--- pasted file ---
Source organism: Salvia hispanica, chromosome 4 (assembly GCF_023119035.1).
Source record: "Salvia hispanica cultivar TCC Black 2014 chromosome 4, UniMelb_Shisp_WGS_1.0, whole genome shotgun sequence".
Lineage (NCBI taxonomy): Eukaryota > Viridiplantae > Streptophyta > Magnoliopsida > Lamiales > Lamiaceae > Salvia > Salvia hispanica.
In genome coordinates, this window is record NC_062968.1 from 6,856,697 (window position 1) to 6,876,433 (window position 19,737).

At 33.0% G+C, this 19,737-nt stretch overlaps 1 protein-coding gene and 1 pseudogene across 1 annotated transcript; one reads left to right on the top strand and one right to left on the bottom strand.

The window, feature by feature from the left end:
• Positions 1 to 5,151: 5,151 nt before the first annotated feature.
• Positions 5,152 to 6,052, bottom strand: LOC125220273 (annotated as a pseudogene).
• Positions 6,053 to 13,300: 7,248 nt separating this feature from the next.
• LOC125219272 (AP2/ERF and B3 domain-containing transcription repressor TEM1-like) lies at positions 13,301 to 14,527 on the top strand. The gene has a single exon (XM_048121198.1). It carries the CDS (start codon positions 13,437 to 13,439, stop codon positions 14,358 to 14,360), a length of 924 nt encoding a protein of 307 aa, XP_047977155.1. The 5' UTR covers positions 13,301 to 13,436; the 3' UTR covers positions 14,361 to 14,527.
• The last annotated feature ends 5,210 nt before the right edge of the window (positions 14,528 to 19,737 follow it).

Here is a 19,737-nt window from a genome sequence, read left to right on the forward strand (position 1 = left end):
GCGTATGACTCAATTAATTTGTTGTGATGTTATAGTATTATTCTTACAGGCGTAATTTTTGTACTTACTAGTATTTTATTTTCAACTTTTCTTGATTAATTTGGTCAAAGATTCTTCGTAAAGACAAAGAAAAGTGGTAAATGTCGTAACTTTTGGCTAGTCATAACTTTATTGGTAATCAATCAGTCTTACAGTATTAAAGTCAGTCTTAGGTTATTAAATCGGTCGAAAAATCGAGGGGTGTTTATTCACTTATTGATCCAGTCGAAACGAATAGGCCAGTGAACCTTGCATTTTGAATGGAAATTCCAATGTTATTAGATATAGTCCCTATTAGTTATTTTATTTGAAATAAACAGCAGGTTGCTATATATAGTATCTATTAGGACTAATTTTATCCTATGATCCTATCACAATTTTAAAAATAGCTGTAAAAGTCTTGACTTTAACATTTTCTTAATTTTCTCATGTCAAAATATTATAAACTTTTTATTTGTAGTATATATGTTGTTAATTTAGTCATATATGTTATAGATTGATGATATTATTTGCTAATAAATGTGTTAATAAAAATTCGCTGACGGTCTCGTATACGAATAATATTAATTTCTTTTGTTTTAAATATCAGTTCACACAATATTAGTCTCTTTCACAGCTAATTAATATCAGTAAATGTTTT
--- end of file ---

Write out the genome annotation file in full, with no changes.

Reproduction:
Source organism: Salvia hispanica, chromosome 4 (assembly GCF_023119035.1).
Source record: "Salvia hispanica cultivar TCC Black 2014 chromosome 4, UniMelb_Shisp_WGS_1.0, whole genome shotgun sequence".
Lineage (NCBI taxonomy): Eukaryota > Viridiplantae > Streptophyta > Magnoliopsida > Lamiales > Lamiaceae > Salvia > Salvia hispanica.
In genome coordinates, this window is record NC_062968.1 from 6,856,697 (window position 1) to 6,876,433 (window position 19,737).

At 33.0% G+C, this 19,737-nt stretch overlaps 1 protein-coding gene and 1 pseudogene across 1 annotated transcript; one reads left to right on the top strand and one right to left on the bottom strand.

The window, feature by feature from the left end:
• Positions 1 to 5,151: 5,151 nt before the first annotated feature.
• Positions 5,152 to 6,052, bottom strand: LOC125220273 (annotated as a pseudogene).
• Positions 6,053 to 13,300: 7,248 nt separating this feature from the next.
• LOC125219272 (AP2/ERF and B3 domain-containing transcription repressor TEM1-like) lies at positions 13,301 to 14,527 on the top strand. The gene has a single exon (XM_048121198.1). It carries the CDS (start codon positions 13,437 to 13,439, stop codon positions 14,358 to 14,360), a length of 924 nt encoding a protein of 307 aa, XP_047977155.1. The 5' UTR covers positions 13,301 to 13,436; the 3' UTR covers positions 14,361 to 14,527.
• The last annotated feature ends 5,210 nt before the right edge of the window (positions 14,528 to 19,737 follow it).

Here is a 19,737-nt window from a genome sequence, read left to right on the forward strand (position 1 = left end):
GCGTATGACTCAATTAATTTGTTGTGATGTTATAGTATTATTCTTACAGGCGTAATTTTTGTACTTACTAGTATTTTATTTTCAACTTTTCTTGATTAATTTGGTCAAAGATTCTTCGTAAAGACAAAGAAAAGTGGTAAATGTCGTAACTTTTGGCTAGTCATAACTTTATTGGTAATCAATCAGTCTTACAGTATTAAAGTCAGTCTTAGGTTATTAAATCGGTCGAAAAATCGAGGGGTGTTTATTCACTTATTGATCCAGTCGAAACGAATAGGCCAGTGAACCTTGCATTTTGAATGGAAATTCCAATGTTATTAGATATAGTCCCTATTAGTTATTTTATTTGAAATAAACAGCAGGTTGCTATATATAGTATCTATTAGGACTAATTTTATCCTATGATCCTATCACAATTTTAAAAATAGCTGTAAAAGTCTTGACTTTAACATTTTCTTAATTTTCTCATGTCAAAATATTATAAACTTTTTATTTGTAGTATATATGTTGTTAATTTAGTCATATATGTTATAGATTGATGATATTATTTGCTAATAAATGTGTTAATAAAAATTCGCTGACGGTCTCGTATACGAATAATATTAATTTCTTTTGTTTTAAATATCAGTTCACACAATATTAGTCTCTTTCACAGCTAATTAATATCAGTAAATGTTTT